Saturday, November 04, 2006

Radio Column November 3, 2006

Listening In

November 3, 2006

By Sandy Wells

Talk radio takes dive in latest ratings

It looks like a lot of people hit the collective mute button on LA’s talk stations this summer – and that’s not a good thing in radio.

Talk commentators – many of whom have been pressing the illegal immigration issue since the huge rallies and demonstrations in the spring – may discover that the “hot button” is more like an “eject button” when it comes to LA listeners, despite the inherent drama in the topic and its profound relevance to everyday life in Southern California.

National Public Radio claimed last month that its audience nationally has grown about 1 percent while commercial news/talk formats have seen their audiences decline by about 2 percent.

It’s possible that some radio listeners may be gravitating to the cable news channels, which have become increasingly similar to talk radio both in substance and style.

In overall ratings measured by Arbitron, four of the top six stations in LA are broadcasting in Spanish:

1. KLVE-FM 107.5 Spanish Popular “K-Love”
2. KSCA-FM 101.9 Mexican Regional “La Nueve”
3. KIIS-FM 102.7 Top 40 “Kiss FM”
4. KLAX-FM 97.9 Mexican Regional “La Raza”
5. KBUE-FM 105.5/KBUA-FM 94.3 “Que Buena” (tie)
5. KROQ-FM 106.7 Alternative Rock “K-Rock” (tie)

Talk station KFI-AM 640, which tied for No. 1 in the spring with KLVE-FM 107.5, dropped to No. 8, in a tie with bilingual KXOL-FM “Latino 96.3” a reggaeton-based format beginning its broadcast day with a program pointedly dubbed, “The Morning Invasion.” Talk Radio KABC-AM 790 maintained at No. 17, even as it lost two-tenths of a rating point. News/talk KRLA-AM 870, KLSX-FM 97.1 and Progressive Talk KTLK-AM 1150 also modest declines in overall listening.

Traditional oldies radio didn’t fare too well, K-Earth 101 (KRTH-FM 101.1) slipped with its 70s-focused format, dropping from a tie at 13 to a tie at No. 15. Spanish oldies “Recuerdo” KRCD-FM 103.9/KRCV-FM 98.3 plunged from No. 9 to No. 14.

In morning radio, “Piolín por la Mañana” on KSCA-FM was No. 1 again, ahead of Renan Armendarez Coello on KLAX-FM and Omar and Algeria on KLVE-FM who shared the No. 2 spot. KROQ’s Kevin and Bean were at No. 4, Bill Handel dropped from No. 2 in the spring to No. 5, followed by Ryan Seacrest on KIIS-FM at No. 6. Ricardo "El Mandril" (The Baboon) Sanchez moved up to No. 7 from No. 11 in the spring, and tied with Big Boy on KPWR-FM 105.9 “Power 106.” No. 9 was shared by Mark and Brian who play no music on classic rock KLOS-FM 95.5 and Jack FM KCBS-FM 93.1, which offers lots of classic rock hits without a DJ.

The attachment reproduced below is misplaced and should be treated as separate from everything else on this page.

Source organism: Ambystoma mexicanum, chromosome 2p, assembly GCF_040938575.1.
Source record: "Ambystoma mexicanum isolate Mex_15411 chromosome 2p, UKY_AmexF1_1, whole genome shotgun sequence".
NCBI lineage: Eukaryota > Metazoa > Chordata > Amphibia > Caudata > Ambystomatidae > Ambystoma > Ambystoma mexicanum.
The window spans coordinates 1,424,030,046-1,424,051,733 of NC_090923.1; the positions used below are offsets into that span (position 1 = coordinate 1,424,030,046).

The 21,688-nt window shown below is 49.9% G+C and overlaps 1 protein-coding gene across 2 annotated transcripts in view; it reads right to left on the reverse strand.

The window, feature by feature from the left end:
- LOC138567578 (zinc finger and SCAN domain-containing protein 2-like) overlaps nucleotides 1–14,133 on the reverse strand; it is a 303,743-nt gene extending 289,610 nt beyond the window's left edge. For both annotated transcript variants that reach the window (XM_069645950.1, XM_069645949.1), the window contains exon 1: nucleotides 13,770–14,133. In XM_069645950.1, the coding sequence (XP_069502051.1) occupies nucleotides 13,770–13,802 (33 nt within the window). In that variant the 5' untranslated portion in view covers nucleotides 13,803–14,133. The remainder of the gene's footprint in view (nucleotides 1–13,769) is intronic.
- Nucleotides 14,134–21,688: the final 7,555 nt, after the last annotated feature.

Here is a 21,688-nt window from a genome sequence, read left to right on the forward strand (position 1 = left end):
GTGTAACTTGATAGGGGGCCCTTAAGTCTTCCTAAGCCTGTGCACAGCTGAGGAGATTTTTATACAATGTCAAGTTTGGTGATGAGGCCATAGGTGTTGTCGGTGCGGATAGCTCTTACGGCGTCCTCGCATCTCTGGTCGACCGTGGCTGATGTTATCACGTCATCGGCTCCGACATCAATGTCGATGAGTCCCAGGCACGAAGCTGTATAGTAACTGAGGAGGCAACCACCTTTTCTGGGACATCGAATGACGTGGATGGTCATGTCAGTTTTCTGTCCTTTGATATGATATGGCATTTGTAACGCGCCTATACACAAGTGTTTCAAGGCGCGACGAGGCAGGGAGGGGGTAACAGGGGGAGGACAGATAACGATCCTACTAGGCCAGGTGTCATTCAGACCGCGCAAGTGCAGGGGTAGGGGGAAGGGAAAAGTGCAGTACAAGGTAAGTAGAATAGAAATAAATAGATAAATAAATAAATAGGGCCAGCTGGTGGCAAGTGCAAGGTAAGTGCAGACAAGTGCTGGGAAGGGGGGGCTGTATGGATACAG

KNX-AM 1070, which has been evolving from a news station - it still calls itself “news radio” - to a combination of talk shows and news blocks presented in an informal manner. In morning drive, anchors Dave Williams and Vicky Moore moved from a tie at No. 18 to No. 14, ahead of KABC’s topical McIntyre in the Morning, which slipped from No. 15 to a tie at No. 16.

Country music revived on 540 AM

Missing the country music since KZLA-FM 93.9 became “Movin’ 93.9” with Rick Dees? The signal’s not too great for LA County listeners, but AM 540 flipped from adult standards to contemporary country a couple of weeks ago. The station’s strongest reception areas are in Orange County and San Diego.

Ex-KZLA evening host Brian Douglas is now morning man, followed by ex-KNX weather reporter and San Antonio country personality Adrienne Brooks in middays. Other highlights: Big Time Saturday Night with Whitney Allen tomorrow from 7 p.m. to Midnight and Paul Freeman, Sunday afternoon from 1 p.m. to 6 p.m. followed by The Grand Ole Opry Weekend Special from 6 p.m. to 8 p.m.

The adult standards and old time radio dramas remain on KKGO-AM 1260.

Alfred Molina stars in Oscar Wilde play

When actor Alfred Molina lent his voice to Oscar Wilde’s famous play, “An Ideal Husband” in 1997, he was not quite the major film star he is today. LA Theatre Works’s “The Play’s the Thing” presents a broadcast of the witty English comedy from 1895 tomorrow night (Saturday) on KPCC-FM 89.3 at 10 p.m. Jacqueline Bisset, Martin Jarvis, Rosalind Ayres, Yeardley Smith, and Miriam Margolyes are also in the cast. Wilde explores the plight of a promising politician desperate to hide a secret in his past. The broadcast includes an interview with the director, UCLA Professor of Theatre Michael Hackett.